Mi español

You are like a muscle
That’s atrophied
But still part of my body
And mind

Or maybe more like a
Buried treasure
Deep down
Or deep up
In my brain
(Or maybe my soul?)

I’m working the muscle
Exercising it even though
Sometimes it hurts

Less often do I start to say something en español
And finish en français
Languages are a funny thing

The journey back to you is a little rough
But I’m finding my way, slowly

Some frustration
A lot of laughter
Need more patience

spray painted letters: "más poesía x la ciudad"
Ciudad de Panamá


As I approach the new self-checkout area at a local supermarket, a clerk comes over to guide me. She is probably at least a decade or two older than me, although my sense of age is probably not as sharp as it used to be.

“Be sure to put your bag on the scale and add each item after you scan it. Do you have your own bags?”

“No, for the avodadoes, you should click the ‘enter code manually button.’ See how there’s a number on the sticker?”

It’s not like I’m new to self-checkouts, but as she deftly corrects a few of my actions, it does facilitate a smoother transaction. Usually I have to click the “Get help” button at least once during these things, but today I don’t.

After it’s all over, I make my way to the exit, rolling shopping cart literally in tow. With its turquoise pseudo-Moroccan tile pattern, I think it’s cute – but by its very nature, it can never be hip. Even the word “hip” is un-hip, I fully acknowledge that.

Even though I leave feeling about a hundred years old, the whole thing was somehow quite a satisfying experience.


Two Years

Two years ago this week, you went on an unexpected outdoor adventure. Racing down city streets, careening along window sills, bouncing off balconies.

You hid out for four days, undoubtedly terrified, waiting.

Then one morning, you plucked up every ounce of your feline courage and found your way back home at five o’clock in the morning. You walked through the door I’d left open and into the kitchen and scarfed down as much food as you possibly could. You looked up at me when I saw you, seeming almost puzzled as I burst into sobs.

Since then, you’ve curled up with me at night while I slept with my elbow tightly around you. You’ve tucked yourself under my arm while I typed on my laptop with the other. You’ve dozed soundly on your bed while I worked a foot away on my desk.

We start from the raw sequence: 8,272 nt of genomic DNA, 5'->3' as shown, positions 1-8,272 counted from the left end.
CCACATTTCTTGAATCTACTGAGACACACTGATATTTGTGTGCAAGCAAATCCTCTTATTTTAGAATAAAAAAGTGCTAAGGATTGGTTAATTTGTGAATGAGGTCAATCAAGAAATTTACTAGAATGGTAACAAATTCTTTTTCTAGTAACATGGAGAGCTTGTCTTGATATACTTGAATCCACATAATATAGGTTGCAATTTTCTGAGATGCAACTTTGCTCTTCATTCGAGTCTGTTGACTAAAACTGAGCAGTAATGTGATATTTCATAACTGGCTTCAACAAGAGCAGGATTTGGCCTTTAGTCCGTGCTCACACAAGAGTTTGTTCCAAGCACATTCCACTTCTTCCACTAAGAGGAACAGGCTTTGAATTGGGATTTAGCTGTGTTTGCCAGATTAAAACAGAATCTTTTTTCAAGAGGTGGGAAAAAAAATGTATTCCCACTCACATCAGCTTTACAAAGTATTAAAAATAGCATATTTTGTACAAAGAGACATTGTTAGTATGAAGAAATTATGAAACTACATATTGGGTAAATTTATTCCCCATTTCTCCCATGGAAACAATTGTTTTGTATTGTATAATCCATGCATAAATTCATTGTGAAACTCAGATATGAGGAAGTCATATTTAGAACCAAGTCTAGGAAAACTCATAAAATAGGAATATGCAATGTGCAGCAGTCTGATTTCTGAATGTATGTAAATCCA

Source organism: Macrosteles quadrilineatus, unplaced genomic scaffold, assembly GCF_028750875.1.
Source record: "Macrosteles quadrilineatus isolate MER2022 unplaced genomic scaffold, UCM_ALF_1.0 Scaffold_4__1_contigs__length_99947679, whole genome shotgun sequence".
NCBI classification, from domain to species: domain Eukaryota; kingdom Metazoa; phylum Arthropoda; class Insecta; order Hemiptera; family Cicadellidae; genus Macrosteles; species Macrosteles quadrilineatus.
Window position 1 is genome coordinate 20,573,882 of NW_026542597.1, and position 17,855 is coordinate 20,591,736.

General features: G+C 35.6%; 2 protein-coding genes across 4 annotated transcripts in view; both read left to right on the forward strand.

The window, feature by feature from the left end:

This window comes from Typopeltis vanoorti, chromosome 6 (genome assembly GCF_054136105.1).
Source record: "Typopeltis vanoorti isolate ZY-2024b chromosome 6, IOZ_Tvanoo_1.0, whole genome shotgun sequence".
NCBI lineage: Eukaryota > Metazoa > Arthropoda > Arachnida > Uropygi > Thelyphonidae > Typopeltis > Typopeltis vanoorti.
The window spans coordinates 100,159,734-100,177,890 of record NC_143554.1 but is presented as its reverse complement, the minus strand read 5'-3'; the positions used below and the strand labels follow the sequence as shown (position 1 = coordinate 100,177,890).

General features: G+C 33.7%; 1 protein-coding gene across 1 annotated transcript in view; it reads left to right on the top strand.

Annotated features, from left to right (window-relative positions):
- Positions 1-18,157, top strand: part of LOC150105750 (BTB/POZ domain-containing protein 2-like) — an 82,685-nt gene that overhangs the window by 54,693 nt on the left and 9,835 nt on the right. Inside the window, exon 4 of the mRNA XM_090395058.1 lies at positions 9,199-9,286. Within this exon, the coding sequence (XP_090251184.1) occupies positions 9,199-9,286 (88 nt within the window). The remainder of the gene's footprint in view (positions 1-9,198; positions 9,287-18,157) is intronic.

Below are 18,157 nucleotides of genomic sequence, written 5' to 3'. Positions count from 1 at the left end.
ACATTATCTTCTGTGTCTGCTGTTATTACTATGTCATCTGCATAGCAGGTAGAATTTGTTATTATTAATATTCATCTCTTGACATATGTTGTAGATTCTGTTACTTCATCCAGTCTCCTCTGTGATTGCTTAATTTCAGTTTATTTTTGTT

You diligently caught mice in my old apartment and have enjoyed bird- and squirrel-watching vantage points at my new condo.

You don’t meow excessively and you haven’t broken or scratched things, only adding some wear and tear to the couch… a small price to pay for your constant companionship throughout the pandemic.

Sophie, you are a kitty like no other. I ❤️ you.


Diane et moi

On this Fête Nationale holiday in my home province of Québec – aka Fête de la Saint-Jean-Baptiste – there’s been much talk about the promotion of homegrown music.

But listening to a radio show today focussing on the wealth of music generated in this province made me reflect back on one time I was in the close presence of a real vedette québécoise.

I think I was about 15 at the time. I was heavily into acting, obsessed with anything related to performing in theatre, TV, film, and as fate would have it one day, commercials.

My dad was working on a commercial for Coke Diète and they needed someone to serve as a stand-in for a very famous Québec singing star named Diane Dufresne. As I happened to be around the same small stature as the performer, I was well suited to take her place during lighting and camera setups, allowing Mme. Dufresne to swoop in and do her bits once the technical setup was all ready.

Kathryn serves as stand-in for Diane Dufresne in Diet Coke commercial

I remember being quite hot under all the lights, so they let me wear my shorts, alongside the odd bellhop-reminiscent pink hat, and a top made out of the same satiny material the star would be wearing.

I can’t recall much else – it was a loooong time ago – but I do remember feeling like it was a cool, probably once-in-a-lifetime experience. And indeed it was.

Miraculously, the entire commercial is up on YouTube, so if you dare, go ahead and feast your eyes on the marvel of Diane Dufresne shilling for Coca-Cola in the 1980s, in what is probably one of the weirder commercials of the decade.


Fear of Holes

Well. It’s been a while, hasn’t it? While I didn’t intend for there to be such a long pause after my last post, as the saying goes, life happened.

And speaking of gaps….

Have you ever looked over at a cluster of small, irregularly shaped holes or circles, and recoiled in disgust? All my life, that’s been me. I never knew until fairly recently that this phenomenon is actually a thing. Like a real thing with a name!


“An aversion to the sight of irregular patterns or clusters of small holes or bumps.”


Yes, I know it’s weird!

No, I don’t know why I cringe when I see a poor, mild-mannered crepe on my plate. (Trypophobes, look away now, you’ve been warned.)

Or why the sight of small coffee-coloured bubbles on a plastic lid floating in the sink sends shivers down my spine:

Apparently trypophobia hasn’t been studied very much – and I don’t blame the scientific community, which has much bigger fish to fry.

According to the same Wikipedia article, there’s a hypothesis “that it is the result of a biological revulsion that associates trypophobic shapes with danger or disease, and may therefore have an evolutionary basis.”

I suppose that makes sense, so I’ll just keep reminding myself that the crepes are not out to attack me or make me sick, and get on with it.